No to criticism
With the country taking center stage in hosting the Association of Southeast Asian Nations (Asean) Summit, President Rodrigo Duterte took the opportunity to advertise his favorite topic and targets, namely the illegal drug menace and the Western nations and international groups that continue to criticize his regime’s bloody war against illegal drugs.
What the President said basically amounts to a call for Asean neighbors and “dialogue partners” like the US and European Union to respect and treat each other like equals and to adopt a “noninterference” stance in internal issues such as said war on drugs.
Mr. Duterte had been repeating said message in every public gathering he makes and kept recycling his old attacks to the US, the European Union and lately, the Philippine press for their continued focus on the substantial criticism with how the bloody war on illegal drugs had caused some in the police to go off the rails.
Though the President kept his Asean speech down by adopting a more conciliatory, diplomatic tone, he wasn’t so generous with the media particularly ABS-CBN and the Philippine Daily Inquirer whom he threatened to stop in their tracks.
The warnings form part of a message that the President wants to deliver straight to mainstream media — for them not to interfere with his administration even if the war continues to pile up dead bodies of drug suspects whose guilt or innocence will never be ruled in a court of law.
True, the police and the Philippine Drug Enforcement Agency (PDEA) continue to make arrests and seize drug caches worth an insane amount of money for just several kilograms.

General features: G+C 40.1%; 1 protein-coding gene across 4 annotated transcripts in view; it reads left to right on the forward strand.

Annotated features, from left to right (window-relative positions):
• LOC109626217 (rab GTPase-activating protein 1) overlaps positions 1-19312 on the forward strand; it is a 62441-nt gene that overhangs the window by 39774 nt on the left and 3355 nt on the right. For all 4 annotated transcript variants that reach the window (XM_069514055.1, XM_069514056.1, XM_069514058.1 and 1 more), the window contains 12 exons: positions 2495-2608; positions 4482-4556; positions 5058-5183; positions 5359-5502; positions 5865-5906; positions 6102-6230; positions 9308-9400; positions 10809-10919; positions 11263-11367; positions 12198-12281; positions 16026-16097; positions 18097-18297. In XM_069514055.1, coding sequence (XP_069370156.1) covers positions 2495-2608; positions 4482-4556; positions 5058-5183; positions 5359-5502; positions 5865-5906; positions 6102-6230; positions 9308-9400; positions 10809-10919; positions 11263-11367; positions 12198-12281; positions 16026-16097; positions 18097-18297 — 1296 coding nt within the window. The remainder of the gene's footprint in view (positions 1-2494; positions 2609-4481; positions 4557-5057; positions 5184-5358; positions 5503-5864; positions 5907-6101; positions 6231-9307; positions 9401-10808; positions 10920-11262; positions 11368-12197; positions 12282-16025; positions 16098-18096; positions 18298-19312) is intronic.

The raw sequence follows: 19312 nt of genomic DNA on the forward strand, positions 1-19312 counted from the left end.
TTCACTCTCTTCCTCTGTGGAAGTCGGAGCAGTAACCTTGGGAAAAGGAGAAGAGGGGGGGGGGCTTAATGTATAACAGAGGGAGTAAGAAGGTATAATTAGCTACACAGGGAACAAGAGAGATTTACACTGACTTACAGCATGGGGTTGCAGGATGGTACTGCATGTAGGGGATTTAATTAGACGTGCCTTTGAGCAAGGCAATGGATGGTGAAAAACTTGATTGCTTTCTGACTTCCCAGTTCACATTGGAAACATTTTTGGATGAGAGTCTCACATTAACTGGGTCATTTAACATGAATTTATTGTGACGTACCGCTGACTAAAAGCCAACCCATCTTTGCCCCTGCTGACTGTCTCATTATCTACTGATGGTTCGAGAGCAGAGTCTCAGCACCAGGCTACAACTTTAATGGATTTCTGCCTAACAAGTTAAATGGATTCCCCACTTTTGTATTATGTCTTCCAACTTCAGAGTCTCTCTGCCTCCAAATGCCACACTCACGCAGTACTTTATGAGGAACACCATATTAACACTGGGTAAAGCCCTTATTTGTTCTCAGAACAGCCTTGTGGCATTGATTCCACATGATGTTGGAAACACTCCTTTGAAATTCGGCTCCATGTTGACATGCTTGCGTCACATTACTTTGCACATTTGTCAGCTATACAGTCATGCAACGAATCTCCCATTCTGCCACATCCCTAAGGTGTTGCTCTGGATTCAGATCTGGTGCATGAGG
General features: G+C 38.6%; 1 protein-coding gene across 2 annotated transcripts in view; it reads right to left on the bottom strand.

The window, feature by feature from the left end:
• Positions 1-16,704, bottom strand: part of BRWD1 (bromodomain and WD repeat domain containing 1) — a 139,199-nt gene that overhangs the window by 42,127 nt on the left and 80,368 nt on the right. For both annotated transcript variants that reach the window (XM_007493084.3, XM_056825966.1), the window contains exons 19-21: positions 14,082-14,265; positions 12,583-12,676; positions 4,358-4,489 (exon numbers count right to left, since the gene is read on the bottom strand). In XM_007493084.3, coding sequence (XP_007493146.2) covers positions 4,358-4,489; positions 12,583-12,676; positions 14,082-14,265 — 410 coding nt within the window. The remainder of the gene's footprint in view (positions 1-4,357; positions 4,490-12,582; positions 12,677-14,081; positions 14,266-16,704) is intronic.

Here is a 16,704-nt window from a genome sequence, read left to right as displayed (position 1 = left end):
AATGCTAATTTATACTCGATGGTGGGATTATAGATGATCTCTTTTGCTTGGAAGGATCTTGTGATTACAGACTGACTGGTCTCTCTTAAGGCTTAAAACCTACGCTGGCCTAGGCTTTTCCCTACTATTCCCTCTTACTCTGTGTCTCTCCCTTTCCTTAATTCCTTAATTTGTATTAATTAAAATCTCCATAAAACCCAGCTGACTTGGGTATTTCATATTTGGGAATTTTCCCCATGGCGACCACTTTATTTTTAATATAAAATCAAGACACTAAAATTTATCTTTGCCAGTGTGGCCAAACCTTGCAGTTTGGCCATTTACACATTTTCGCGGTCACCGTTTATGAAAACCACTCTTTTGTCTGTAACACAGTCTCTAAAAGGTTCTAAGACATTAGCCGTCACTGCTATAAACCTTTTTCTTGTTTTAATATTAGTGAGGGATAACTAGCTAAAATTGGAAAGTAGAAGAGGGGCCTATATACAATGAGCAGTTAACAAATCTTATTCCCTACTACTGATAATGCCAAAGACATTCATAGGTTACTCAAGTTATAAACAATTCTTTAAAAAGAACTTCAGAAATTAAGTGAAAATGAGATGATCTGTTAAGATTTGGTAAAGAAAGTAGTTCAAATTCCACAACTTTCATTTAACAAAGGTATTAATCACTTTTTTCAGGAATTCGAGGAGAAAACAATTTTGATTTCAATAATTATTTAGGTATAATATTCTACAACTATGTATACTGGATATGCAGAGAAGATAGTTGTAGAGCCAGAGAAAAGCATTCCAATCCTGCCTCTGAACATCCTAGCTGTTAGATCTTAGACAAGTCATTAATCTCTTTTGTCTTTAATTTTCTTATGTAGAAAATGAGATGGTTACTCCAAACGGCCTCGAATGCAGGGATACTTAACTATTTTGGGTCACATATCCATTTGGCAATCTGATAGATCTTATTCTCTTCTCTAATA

But even with the summary executions by the vigilantes who continue to be unidentified and suspected to have full clearance from the powers that be, the drug supply just can’t seem to dry up.
Yet the President doesn’t want to entertain criticism from anyone about his campaign and sees it as “interference” whether it comes from a country that has its own succeeding campaign against illegal drugs or from the mainstream media which he accuses of being corrupt and out to destroy him.
We can only surmise that the mainstream media will not be cowed by threats to close them down or cancel their franchise. Still, the President’s verbal assaults can only take him so far without inviting some opposition — faint though it may be — from the public.
And while his insults at former US President Barack Obama may have attracted his attention, it remains to be seen if the same can work on President Donald Trump who knows just how to put down critics.
In brooking no opposition to his war on illegal drugs, maybe the President and his followers want to present to the public their “alternative facts,” free from any scrutiny and examination and taken as gospel truth.
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